• Start your morning with a cup of coffee? Use ground beans versus single coffee pods and if possible, recycle the used coffee grounds. If visiting your local coffee shop, bring your own mug – you might even get a discount for doing so!
  • Be a conscious consumer – Make a point of avoiding plastic packaging, excess packaging and buying individual items wrapped in plastic. Don’t be shy about asking your local grocery store to stop wrapping individual food items in plastic. Are there any businesses you can think of that make a point of using minimal packaging and if so, consider supporting them with your hard-earned dollars. Consider making bulk purchases and always bring your own reusable bags. There are also great alternatives to plastic wrap and plastic storage baggies, including glass containers, reusable storage bags and natural food wraps.
  • BYOB – Bring your own refillable water bottle instead of carrying around a plastic water bottle. Besides cutting down on waste, think of the money you’ll save in the long run.
  • Dining out? Be sure to decline plastic ware at restaurants if you’re getting food to go (most restaurants automatically toss in plastic utensils). Request minimal to-go packaging or if you’re dining out, bring your own reusable container to bring home your leftovers. Consider bringing your own kit of utensils if you’re heading out to lunch.
  • Make it a family affair – Support a cause you feel passionate about by shopping for eco-friendly gear such as eco-friendly totes and reusable straws. There are also great bar soaps and shampoos that don’t require a plastic bottle! They are also perfect for travel. Dolphin Project est. 1970 eco-friendly toteDolphin Project est. 1970 eco-friendly tote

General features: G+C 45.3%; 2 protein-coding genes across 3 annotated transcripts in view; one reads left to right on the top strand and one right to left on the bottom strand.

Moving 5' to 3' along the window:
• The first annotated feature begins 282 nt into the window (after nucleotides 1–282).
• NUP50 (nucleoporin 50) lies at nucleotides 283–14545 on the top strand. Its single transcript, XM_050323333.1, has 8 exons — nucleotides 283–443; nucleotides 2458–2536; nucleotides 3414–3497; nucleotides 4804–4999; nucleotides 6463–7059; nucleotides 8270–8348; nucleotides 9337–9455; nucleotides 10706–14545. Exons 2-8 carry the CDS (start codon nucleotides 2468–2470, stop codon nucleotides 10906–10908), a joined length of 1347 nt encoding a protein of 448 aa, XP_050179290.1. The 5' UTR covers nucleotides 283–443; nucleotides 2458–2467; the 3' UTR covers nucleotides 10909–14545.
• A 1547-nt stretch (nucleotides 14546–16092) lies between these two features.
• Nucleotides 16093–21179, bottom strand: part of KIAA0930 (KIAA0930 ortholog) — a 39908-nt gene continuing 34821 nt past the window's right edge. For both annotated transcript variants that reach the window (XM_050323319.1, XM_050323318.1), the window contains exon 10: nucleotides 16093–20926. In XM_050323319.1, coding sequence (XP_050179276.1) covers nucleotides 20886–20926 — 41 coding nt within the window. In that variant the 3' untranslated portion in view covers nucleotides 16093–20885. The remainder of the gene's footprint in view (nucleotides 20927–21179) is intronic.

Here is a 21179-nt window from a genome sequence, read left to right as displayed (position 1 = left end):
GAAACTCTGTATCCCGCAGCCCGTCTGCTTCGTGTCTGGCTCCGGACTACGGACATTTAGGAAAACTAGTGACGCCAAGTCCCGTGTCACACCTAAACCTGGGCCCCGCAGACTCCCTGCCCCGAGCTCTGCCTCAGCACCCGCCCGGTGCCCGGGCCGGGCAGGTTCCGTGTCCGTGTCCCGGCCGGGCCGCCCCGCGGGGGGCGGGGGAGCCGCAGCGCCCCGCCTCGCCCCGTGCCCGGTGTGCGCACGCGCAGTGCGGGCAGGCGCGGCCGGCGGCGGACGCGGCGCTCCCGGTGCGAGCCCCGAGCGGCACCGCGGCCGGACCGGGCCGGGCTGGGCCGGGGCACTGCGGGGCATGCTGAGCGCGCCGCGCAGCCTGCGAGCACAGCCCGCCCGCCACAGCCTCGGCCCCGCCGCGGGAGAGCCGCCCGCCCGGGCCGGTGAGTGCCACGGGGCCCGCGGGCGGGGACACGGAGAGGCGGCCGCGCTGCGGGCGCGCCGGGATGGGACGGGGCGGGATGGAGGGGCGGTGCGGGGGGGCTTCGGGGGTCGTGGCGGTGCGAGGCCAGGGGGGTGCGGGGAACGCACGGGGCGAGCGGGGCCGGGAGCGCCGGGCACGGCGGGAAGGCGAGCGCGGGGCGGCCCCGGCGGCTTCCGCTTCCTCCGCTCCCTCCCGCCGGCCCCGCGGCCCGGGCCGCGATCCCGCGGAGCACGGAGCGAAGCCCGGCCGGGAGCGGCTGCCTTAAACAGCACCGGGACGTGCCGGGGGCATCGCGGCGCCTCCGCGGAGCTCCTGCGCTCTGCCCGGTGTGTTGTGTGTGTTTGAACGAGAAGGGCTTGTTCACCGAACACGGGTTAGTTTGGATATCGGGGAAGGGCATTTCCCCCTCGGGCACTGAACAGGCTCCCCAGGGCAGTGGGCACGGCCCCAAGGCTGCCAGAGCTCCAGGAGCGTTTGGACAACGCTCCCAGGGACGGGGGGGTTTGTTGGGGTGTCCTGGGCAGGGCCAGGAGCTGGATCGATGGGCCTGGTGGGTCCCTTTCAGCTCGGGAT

• Educate – Planning a birthday party or attending another event? Be sure to skip the balloons as they pose serious risks to wildlife. Be sure to tell your guests why!
  • Participate – Coordinate or participate in a clean-up of your local waterway. Earth Day is every day and doing something good for yourself or others is always timely!
  • Reduce, Reuse and Recycle – Reduce the amount of waste your family generates and consider composting. Educate yourself on local recycling laws. A large amount of recyclables are inadvertently contaminated with soiled or non-recyclable items, which leads large amounts to be trashed as waste.
  • Attend a council or committee meeting of your local government and ask what laws/by-laws exist regarding single-use plastics.
  • Don’t litter – and if you see someone else’s garbage, take a moment to pick it up and dispose of it responsibly.

(Video)

https://hlsrv.vidible.tv/prod/5c99067a8c3ae84e7b88f31c/2019-03-25/hls/playlist_v1.m3u8?PR=E&S=evsfCFuNRXS2SkhLXMuTeDHN0M5tBT_HRFYgRYz1aAnaTW-27Qjr4x38fEq99G_q  

Collectively, if we implement even one or two of these habits each day, not only will we help to protect marine life and their environments by reducing plastic pollution, we can contribute towards a healthier lifestyle, foster stronger community ties and enjoy a greater sense of well-being. When we do good, we feel good and this positive feedback encourages us to do more.

Featured image: Pieces of plastic wash ashore after a storm, Ocean Beach, San Francisco,  Creative Commons Attribution 2.0 Generic license; user: Kevin Krejci

https://www.dolphinproject.com/blog/caring-for-the-earth-microsteps/

Sign Petition: Corporations made us swim in plastic. Now make them pay to clean it up.

www.thepetitionsite.com

Once it’s created, plastic never leaves the Earth. It never biodegrades. It never reduces into organic matter or fertile soil. Over time, it breaks down further and further into infinitely smaller pieces — but it always exists. In fact, through this process, it even finds its way into our bodies, getting lodged in our organs, through our tap water, bottled water, and foods — including table salt, seafood, and even beer.

Similarly bad: often, plastic doesn’t even get recycled. And when it does go through the energy-intensive process of transforming it from one petroleum-based product into another, that’s often on the taxpayers’ dime… even though it’s corporations that have created all these nasty plastic waste in the first place.